DoD must utilise acquisition strategies to provide for future delivery of technical design information in case scenarios arise to select different source for all or partial logistics support or to offer the work out for competition.
With the intent of staying with the prime contractor for life, DoD has bought aircraft & maintenance services, as well as spare & repair parts but prime contractor price went up over time.
Based on technical design potential maintenance contractors received from DoD, it bought spare & repair parts, only to discover that they were not useful to the Mission. The purchase was based upon DoD’s furnished information, apparently for an earlier version of the end item.
DoD was forced to immediately hire back the prime contractor and absorb all the costs associated with ending the other contract, including the disposal of worthless spare and repair parts that could not be used in support of the end item.
The lesson DoD learned from that fiasco was to buy the technical design information and associated rights so competition could be encouraged.
If DoD has contributed to maturation of equipment design and can prove such a claim by the examination of work order time cards, then it can negotiate for some level of rights to associated engineering details.
It is essential DoD challenge the claim of sole source prime contractors to insure that the claim is accurate.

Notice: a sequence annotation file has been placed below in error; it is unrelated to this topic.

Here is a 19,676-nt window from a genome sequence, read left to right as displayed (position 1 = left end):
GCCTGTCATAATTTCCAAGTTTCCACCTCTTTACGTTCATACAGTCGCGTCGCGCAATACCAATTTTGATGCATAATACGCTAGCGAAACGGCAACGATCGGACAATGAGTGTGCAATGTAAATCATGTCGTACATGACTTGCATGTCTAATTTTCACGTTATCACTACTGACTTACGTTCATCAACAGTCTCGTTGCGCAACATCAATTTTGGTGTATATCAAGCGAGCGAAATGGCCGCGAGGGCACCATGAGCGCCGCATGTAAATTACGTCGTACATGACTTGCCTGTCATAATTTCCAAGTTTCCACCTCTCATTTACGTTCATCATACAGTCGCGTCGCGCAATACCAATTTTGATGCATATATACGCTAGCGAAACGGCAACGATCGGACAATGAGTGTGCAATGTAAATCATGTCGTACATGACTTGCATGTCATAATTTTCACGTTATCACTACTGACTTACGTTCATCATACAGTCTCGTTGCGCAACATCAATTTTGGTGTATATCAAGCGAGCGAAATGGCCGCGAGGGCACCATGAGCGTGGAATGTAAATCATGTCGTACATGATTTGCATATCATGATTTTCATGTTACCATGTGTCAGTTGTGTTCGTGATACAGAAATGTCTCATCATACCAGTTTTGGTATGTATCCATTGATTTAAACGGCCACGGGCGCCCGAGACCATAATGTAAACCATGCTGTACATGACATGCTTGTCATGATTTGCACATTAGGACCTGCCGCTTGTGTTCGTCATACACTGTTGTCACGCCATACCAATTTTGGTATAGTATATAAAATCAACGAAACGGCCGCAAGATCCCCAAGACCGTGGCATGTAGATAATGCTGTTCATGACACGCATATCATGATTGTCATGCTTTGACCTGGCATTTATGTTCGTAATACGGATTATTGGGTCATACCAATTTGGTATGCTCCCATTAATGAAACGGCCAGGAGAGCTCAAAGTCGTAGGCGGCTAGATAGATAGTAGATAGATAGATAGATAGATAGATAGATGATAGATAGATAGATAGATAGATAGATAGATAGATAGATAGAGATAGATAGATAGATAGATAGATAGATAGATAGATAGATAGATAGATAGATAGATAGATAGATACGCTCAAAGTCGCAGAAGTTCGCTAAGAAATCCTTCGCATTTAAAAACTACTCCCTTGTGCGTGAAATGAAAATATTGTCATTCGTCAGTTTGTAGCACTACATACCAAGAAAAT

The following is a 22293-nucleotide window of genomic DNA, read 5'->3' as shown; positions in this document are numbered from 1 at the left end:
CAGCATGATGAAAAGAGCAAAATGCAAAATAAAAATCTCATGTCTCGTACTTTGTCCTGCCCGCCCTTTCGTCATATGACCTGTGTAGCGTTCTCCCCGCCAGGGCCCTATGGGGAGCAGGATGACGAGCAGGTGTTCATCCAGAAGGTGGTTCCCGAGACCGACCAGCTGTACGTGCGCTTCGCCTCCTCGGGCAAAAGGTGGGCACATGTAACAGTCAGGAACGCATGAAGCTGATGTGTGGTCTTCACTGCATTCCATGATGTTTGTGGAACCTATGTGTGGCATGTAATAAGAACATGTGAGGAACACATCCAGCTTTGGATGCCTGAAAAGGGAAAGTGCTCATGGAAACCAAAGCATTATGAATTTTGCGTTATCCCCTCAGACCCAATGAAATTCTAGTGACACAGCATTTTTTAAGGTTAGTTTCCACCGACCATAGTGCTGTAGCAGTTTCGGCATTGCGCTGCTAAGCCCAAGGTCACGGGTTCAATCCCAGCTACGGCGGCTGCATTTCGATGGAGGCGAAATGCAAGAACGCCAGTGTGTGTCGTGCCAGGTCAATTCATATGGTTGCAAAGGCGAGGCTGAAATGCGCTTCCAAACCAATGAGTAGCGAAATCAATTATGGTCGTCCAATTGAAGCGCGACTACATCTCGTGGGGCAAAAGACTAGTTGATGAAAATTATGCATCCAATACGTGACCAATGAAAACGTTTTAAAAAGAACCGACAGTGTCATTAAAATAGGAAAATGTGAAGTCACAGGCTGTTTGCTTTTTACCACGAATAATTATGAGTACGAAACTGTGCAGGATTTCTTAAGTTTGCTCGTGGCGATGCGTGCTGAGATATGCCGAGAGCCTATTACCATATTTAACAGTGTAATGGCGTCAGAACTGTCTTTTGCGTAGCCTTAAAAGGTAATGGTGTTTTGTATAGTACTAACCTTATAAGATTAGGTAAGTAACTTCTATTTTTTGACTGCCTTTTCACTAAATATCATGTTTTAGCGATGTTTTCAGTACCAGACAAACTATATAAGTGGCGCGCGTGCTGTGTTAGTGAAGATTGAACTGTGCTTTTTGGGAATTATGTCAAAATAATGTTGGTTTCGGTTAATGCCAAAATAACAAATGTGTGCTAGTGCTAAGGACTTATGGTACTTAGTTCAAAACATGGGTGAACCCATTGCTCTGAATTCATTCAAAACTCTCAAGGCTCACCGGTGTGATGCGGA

At prime contractor office, person sitting at Logistics Desk would stamp all the engineering drawings. One day I asked him what he was doing, and he said, “I stamp all these with ‘We own the Rights’ whether they need it or not.” He explained DoD would always have to come back to his office for spares & repair parts.
DoD must consider competing the actual building of a new version of an end item and/or major weapons system. If DoD has the engineering drawings of the prior designs and the rights to use logistics information for competition, acquisition success can be realised. Without rights to engineering drawings, DoD is always locked into dependent scenarios.
Of crucial importance is the level of detail required in the engineering drawings, which depends on what function DoD programme is competing. Is mission requirement to carry out maintenance or to rebuild?
Rebuilding scenarios require detailed drawings & all associated lists; maintenance might not require as much detail, but does require enough to be able to procure the appropriate spare and repair parts as well as conduct maintenance work order completion.